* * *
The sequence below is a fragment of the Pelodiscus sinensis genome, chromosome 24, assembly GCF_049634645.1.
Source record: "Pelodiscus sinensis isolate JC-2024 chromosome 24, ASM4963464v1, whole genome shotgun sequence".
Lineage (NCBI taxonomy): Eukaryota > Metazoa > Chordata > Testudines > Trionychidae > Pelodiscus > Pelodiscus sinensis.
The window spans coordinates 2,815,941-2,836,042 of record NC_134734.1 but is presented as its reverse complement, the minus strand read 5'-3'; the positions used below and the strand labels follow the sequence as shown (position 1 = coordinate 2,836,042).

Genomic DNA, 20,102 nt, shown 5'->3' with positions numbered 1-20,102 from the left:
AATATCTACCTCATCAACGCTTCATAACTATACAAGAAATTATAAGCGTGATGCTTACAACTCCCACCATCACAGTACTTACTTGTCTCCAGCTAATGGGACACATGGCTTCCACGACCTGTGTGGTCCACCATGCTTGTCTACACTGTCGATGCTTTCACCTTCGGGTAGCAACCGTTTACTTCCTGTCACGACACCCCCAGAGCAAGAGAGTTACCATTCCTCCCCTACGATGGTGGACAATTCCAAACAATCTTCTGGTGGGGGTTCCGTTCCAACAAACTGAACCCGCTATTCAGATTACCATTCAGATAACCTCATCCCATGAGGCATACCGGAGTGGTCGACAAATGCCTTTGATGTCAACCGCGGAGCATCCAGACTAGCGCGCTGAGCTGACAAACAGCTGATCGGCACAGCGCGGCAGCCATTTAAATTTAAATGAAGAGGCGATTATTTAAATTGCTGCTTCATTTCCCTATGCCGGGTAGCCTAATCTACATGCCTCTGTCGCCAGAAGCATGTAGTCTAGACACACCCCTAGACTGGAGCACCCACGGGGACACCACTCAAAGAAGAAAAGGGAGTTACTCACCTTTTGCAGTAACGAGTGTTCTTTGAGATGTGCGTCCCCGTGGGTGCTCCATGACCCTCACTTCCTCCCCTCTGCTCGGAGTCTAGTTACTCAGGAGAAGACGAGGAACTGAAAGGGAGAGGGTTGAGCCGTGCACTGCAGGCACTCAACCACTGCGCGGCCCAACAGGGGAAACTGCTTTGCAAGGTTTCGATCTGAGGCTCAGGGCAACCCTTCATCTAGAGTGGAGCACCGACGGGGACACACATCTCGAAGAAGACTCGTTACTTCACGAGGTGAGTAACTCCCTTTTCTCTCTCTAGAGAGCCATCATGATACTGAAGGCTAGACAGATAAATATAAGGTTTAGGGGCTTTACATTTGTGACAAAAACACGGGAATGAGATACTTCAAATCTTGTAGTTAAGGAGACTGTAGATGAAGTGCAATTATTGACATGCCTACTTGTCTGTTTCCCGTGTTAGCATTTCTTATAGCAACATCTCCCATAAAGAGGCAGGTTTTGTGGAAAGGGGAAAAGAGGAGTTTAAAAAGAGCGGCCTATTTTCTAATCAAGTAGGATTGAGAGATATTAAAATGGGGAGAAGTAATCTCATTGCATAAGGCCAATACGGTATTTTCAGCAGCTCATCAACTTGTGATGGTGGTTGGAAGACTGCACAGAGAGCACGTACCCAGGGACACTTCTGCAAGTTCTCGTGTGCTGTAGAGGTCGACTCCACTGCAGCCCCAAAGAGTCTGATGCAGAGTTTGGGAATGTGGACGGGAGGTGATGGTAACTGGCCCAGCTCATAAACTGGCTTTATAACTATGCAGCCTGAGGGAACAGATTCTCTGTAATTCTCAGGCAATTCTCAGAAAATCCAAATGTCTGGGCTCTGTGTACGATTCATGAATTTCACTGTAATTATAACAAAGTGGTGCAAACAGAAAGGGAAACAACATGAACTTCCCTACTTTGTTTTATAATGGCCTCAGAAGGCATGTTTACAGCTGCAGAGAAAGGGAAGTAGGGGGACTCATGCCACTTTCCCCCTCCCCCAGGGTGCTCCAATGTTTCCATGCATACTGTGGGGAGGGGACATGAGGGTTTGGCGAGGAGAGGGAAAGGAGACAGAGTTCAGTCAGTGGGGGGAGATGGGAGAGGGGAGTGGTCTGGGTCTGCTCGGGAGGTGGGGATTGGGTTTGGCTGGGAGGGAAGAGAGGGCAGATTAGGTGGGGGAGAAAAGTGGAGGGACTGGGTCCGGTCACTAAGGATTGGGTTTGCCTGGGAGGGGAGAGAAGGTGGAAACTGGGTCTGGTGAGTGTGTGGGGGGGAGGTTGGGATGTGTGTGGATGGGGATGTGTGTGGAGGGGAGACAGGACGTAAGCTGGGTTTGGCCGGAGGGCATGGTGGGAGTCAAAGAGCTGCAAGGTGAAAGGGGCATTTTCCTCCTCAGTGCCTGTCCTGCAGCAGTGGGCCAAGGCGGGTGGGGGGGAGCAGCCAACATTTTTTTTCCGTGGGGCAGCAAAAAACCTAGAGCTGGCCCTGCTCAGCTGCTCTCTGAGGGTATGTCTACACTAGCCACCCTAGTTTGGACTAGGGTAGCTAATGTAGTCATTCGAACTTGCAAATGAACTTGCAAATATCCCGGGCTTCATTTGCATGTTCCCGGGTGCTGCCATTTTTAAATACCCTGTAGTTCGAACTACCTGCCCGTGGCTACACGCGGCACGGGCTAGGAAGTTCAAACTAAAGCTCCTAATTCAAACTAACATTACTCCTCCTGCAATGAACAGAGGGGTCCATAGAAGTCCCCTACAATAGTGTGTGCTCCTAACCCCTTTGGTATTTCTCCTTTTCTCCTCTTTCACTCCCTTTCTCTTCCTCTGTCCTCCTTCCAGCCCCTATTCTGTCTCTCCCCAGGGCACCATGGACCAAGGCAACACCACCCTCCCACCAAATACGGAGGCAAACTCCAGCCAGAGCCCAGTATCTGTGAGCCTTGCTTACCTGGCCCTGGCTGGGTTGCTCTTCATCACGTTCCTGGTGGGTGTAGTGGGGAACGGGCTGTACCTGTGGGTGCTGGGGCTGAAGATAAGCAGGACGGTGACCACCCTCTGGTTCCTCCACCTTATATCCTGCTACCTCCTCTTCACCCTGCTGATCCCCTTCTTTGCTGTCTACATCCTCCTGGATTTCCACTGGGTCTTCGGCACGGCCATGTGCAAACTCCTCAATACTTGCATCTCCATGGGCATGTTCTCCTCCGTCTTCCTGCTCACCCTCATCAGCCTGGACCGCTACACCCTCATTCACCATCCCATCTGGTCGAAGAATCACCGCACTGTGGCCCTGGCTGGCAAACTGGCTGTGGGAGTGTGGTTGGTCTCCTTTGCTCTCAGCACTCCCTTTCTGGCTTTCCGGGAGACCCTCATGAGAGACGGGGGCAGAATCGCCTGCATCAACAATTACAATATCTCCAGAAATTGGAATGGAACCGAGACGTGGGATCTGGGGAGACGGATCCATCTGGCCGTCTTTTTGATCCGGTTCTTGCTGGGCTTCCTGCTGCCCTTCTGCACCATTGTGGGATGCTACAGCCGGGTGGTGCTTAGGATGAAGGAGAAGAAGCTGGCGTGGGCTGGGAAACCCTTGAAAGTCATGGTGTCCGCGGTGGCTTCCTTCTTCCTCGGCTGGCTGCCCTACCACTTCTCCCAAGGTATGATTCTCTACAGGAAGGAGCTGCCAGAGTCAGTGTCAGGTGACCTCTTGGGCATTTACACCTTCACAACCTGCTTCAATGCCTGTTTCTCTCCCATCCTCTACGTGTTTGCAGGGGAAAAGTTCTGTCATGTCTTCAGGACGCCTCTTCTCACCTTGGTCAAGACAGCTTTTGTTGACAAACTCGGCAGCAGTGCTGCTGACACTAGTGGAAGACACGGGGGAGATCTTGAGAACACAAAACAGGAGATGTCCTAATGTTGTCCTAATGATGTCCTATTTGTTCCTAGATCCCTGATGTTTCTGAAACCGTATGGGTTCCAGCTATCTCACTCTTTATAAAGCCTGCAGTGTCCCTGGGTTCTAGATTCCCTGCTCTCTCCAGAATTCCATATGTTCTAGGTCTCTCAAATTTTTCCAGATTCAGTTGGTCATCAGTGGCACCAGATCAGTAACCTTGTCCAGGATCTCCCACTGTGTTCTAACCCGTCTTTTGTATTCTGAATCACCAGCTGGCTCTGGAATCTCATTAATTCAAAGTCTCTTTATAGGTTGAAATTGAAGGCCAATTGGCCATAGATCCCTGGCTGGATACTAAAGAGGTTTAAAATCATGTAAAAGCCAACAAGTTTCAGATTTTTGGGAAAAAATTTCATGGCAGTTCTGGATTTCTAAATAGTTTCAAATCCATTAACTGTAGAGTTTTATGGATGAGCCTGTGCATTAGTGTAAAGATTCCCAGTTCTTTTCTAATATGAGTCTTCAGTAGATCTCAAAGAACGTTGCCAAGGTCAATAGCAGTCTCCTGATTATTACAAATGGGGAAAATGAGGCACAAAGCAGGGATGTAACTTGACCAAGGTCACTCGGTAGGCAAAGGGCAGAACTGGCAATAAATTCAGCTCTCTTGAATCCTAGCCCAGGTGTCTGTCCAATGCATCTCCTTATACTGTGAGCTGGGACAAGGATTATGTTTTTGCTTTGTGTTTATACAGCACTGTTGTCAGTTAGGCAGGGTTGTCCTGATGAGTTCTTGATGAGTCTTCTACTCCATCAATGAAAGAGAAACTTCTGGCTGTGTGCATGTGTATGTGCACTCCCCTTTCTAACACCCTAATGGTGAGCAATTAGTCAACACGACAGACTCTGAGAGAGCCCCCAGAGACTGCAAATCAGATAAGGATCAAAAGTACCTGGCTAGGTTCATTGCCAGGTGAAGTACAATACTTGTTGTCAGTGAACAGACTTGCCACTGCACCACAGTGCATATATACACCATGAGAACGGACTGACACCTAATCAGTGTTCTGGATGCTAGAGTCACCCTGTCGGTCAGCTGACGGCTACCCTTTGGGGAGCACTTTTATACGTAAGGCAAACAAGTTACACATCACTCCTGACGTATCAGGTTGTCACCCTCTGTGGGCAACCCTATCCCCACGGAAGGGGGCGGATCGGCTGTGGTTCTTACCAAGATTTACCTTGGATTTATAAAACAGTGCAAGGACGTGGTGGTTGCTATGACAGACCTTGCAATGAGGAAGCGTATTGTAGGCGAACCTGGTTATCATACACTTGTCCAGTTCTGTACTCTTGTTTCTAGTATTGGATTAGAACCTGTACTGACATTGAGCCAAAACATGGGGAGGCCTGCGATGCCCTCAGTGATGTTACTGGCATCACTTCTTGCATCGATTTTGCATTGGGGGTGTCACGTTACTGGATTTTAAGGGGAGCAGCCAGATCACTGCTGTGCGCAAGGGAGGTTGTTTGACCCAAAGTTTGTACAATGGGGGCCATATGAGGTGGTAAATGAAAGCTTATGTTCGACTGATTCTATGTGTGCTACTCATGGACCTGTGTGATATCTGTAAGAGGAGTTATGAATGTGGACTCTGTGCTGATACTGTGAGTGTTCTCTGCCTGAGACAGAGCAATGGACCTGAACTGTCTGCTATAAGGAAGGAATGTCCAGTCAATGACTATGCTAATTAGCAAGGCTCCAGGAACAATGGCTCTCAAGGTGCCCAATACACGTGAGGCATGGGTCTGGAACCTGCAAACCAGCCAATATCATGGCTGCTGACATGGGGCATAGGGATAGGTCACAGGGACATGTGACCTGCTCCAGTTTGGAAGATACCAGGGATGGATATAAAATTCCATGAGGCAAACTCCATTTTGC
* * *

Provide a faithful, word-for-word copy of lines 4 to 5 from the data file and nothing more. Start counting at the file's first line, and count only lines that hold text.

The window spans coordinates 2,815,941-2,836,042 of record NC_134734.1 but is presented as its reverse complement, the minus strand read 5'-3'; the positions used below and the strand labels follow the sequence as shown (position 1 = coordinate 2,836,042).

Genomic DNA, 20,102 nt, shown 5'->3' with positions numbered 1-20,102 from the left: